3. Emerging markets Equities Technology Tellimer

    3. Chasing technology’s tail – EM equity strategy overview

    Any active institutional equity fund looking at EM and FM will need staying power in the face of the technology freight train, says Hasnain Malik at Tellimer. He says while the word “unprecedented” has been used widely to describe the world in 2020 the dominant feature of global equity markets looks no different from 2019 or any of the last several years: the substantial outperformance of the largest technology stocks, whether in developed markets or emerging markets, and largely because of the high weights of these technology stocks, the outperformance of developed markets over emerging markets and of emerging markets over frontier markets. Malik has looked at how the large and small emerging markets have progressed over the year to date and assessed them from top-down, equity strategy perspective. Beyond the assumption that everything continues to chase technology, he says Asia looks more appealing than all other regions and India, Indonesia. Pakistan, Philippines, Qatar, and Vietnam are his top markets. The report also outlines which regions and markets look too risky.
  4. regulation US economy US presidential elections Eurasia Group

    4. A large democrat majority in the Senate could structurally change the balance of power

    President Trump politically has had a bad month and is losing to Joe Biden in most vote intention polls and on most questions of who is best positioned to handle key issues for voters, says Eurasia Group’s Jon Lieber. He says given President Donald Trump’s declining popularity over the past month, the odds of a victory for Joe Biden this November have risen to 60%, up from 55%, and a bigger Biden lead makes Democrats more likely to take control of the Senate (55%, up from 50%). A Democratic majority would pursue an aggressive agenda limited primarily to fiscal issues and new regulations—unless they eliminate the filibuster, which is more likely if they control a larger majority of 53 or more seats, according to Lieber. Eliminating the filibuster would allow for the addition of two new Democratic senators from the District of Columbia, he says, which would structurally and permanently swing the balance of power in Congress toward the Democratic coalition, clearing the path towards a significantly more aggressive pro-labour and pro-environment agenda.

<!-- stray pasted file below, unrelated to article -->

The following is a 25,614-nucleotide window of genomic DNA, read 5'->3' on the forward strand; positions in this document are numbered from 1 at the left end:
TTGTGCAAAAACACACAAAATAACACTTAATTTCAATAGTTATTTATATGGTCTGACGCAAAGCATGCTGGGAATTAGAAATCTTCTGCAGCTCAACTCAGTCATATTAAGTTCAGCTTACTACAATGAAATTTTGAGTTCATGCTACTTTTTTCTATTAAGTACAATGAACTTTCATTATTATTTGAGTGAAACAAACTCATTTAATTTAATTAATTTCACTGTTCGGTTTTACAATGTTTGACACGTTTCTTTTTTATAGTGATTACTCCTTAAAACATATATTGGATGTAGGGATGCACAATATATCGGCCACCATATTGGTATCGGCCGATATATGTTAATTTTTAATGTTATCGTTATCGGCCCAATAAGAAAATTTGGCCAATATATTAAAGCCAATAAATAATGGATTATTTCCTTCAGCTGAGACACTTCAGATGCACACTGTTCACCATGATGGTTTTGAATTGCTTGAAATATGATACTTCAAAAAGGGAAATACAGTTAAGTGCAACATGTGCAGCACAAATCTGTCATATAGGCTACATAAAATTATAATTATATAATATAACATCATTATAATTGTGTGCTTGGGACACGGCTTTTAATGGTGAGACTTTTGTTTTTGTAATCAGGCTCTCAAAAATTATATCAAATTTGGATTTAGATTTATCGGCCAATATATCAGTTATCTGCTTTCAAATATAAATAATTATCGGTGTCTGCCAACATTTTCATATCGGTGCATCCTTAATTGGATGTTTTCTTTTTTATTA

5. central banks Risk assets Capital Economics

    5. Market stress likely to remain limited, even if cases rise

    Jonas Goltermann at Capital Economics believes central bank backstops will make a re-run of the March panic in financial markets unlikely, a key assumption underpinning his view that risky assets will recover further ground in the second half of 2020. While equity markets have fallen back a bit over the past three weeks amid worries about the increase in new coronavirus cases in the US and elsewhere, he says, there is little sign of the widespread market dislocations that accompanied the global spread of the pandemic in late February and March. If anything, says Goltermann, strains in core money markets have eased further over the past month, probably in large part thanks to central bank backstops put in place in March, which have reassured investors that even if the prices of risky assets fall, market functioning will be maintained. Although those backstops may be tested if the rise in new coronavirus cases continues and equities tumble further, he thinks that central bank support will continue to keep the global financial system on an even keel. Thus while a major “second wave” in the pandemic is a key downside risk to Goltermann’s generally optimistic forecasts for risky assets, he doesn’t anticipate that it would lead to a repeat of the money market freeze and distressed selling across financial markets that occurred in March.